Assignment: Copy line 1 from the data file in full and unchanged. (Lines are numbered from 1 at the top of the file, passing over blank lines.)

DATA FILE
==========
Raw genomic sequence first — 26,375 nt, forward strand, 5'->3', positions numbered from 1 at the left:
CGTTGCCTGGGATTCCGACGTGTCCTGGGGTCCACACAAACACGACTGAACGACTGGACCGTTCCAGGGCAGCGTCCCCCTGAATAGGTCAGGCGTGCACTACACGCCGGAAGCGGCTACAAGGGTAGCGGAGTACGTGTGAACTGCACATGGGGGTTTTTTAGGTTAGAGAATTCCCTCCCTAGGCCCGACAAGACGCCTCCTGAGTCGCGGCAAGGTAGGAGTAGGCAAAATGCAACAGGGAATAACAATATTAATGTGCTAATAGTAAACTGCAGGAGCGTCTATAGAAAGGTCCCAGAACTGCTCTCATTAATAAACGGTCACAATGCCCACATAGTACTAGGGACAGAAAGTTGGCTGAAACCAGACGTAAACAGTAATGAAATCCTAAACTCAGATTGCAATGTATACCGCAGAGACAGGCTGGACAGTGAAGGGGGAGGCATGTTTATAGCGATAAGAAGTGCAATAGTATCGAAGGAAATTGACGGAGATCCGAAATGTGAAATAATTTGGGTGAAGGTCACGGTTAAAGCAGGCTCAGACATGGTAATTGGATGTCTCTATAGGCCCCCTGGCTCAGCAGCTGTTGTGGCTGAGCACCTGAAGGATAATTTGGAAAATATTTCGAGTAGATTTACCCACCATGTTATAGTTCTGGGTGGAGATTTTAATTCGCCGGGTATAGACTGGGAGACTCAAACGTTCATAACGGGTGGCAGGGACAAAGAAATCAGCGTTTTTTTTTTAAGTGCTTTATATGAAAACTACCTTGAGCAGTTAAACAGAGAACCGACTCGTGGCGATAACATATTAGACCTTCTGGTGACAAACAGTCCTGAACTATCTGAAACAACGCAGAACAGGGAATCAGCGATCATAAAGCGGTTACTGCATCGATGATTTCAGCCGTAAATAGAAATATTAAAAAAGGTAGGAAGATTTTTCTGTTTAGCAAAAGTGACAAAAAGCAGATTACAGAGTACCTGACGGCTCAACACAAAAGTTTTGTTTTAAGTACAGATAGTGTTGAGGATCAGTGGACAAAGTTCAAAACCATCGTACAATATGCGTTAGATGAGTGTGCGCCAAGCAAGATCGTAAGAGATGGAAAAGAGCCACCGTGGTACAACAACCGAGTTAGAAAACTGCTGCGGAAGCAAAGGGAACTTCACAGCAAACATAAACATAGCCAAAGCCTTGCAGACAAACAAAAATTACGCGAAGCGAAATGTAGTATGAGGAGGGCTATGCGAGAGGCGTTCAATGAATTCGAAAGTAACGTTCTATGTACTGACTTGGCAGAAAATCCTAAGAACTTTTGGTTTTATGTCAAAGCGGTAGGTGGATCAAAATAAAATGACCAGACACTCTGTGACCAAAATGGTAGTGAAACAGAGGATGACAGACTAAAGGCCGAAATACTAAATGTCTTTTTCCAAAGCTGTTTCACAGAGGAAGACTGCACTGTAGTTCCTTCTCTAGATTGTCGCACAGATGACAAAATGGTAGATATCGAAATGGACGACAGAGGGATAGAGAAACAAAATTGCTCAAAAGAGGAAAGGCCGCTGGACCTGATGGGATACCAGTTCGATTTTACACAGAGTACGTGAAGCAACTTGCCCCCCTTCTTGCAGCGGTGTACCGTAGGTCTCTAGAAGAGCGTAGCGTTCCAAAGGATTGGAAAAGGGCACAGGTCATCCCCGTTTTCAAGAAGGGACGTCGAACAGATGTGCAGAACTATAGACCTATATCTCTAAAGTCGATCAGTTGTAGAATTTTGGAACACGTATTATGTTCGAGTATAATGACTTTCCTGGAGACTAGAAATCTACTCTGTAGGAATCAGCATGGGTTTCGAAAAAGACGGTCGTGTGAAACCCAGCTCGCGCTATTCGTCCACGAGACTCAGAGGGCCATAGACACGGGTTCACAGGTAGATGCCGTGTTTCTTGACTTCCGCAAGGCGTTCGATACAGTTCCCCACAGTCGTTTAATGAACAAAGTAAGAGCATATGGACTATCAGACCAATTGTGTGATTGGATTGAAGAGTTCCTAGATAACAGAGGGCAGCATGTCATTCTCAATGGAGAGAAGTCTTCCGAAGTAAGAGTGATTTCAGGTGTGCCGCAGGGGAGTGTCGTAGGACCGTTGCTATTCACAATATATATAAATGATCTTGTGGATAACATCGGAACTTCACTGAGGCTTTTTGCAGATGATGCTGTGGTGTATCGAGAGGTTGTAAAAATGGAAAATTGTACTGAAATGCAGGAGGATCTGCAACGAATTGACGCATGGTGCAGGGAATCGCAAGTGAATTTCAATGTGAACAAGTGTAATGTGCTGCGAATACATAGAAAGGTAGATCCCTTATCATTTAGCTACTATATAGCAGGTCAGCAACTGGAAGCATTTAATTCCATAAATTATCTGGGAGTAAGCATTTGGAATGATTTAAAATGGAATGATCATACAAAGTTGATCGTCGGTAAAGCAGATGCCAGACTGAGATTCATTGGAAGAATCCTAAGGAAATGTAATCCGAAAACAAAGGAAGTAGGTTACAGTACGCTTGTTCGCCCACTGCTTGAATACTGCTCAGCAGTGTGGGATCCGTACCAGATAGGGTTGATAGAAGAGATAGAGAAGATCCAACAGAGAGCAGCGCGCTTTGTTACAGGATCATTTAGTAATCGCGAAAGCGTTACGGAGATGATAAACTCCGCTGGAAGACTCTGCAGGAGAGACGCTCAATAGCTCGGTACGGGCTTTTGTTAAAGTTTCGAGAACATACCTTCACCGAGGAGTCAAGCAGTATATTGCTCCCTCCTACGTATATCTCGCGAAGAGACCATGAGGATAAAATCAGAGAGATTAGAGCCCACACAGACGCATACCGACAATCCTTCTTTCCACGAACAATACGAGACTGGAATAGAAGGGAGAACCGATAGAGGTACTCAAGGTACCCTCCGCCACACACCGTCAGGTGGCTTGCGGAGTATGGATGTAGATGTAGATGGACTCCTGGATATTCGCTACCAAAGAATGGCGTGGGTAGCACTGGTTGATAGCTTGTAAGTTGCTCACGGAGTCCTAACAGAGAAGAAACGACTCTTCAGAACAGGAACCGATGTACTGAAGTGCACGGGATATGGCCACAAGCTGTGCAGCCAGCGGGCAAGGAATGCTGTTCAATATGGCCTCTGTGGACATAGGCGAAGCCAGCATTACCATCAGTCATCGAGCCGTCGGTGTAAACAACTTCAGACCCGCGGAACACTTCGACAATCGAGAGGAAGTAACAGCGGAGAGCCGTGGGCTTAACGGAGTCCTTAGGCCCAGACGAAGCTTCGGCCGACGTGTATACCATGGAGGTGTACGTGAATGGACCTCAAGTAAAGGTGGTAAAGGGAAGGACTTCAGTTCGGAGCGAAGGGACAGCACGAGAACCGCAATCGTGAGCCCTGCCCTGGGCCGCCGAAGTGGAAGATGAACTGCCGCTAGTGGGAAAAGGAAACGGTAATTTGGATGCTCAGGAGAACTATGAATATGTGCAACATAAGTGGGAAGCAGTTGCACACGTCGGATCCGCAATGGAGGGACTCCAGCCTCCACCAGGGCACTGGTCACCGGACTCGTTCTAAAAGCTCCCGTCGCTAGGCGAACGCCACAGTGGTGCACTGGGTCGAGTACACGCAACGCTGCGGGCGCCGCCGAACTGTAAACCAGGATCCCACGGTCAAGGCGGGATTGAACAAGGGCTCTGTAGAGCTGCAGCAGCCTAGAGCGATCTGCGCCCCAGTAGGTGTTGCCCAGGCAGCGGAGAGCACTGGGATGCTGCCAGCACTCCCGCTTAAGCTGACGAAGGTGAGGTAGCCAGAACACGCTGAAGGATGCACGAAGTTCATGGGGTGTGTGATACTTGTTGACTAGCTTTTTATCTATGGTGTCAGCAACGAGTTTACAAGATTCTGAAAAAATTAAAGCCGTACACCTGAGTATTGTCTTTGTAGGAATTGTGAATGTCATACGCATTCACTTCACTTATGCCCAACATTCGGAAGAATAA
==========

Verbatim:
Raw genomic sequence first — 26,375 nt, forward strand, 5'->3', positions numbered from 1 at the left: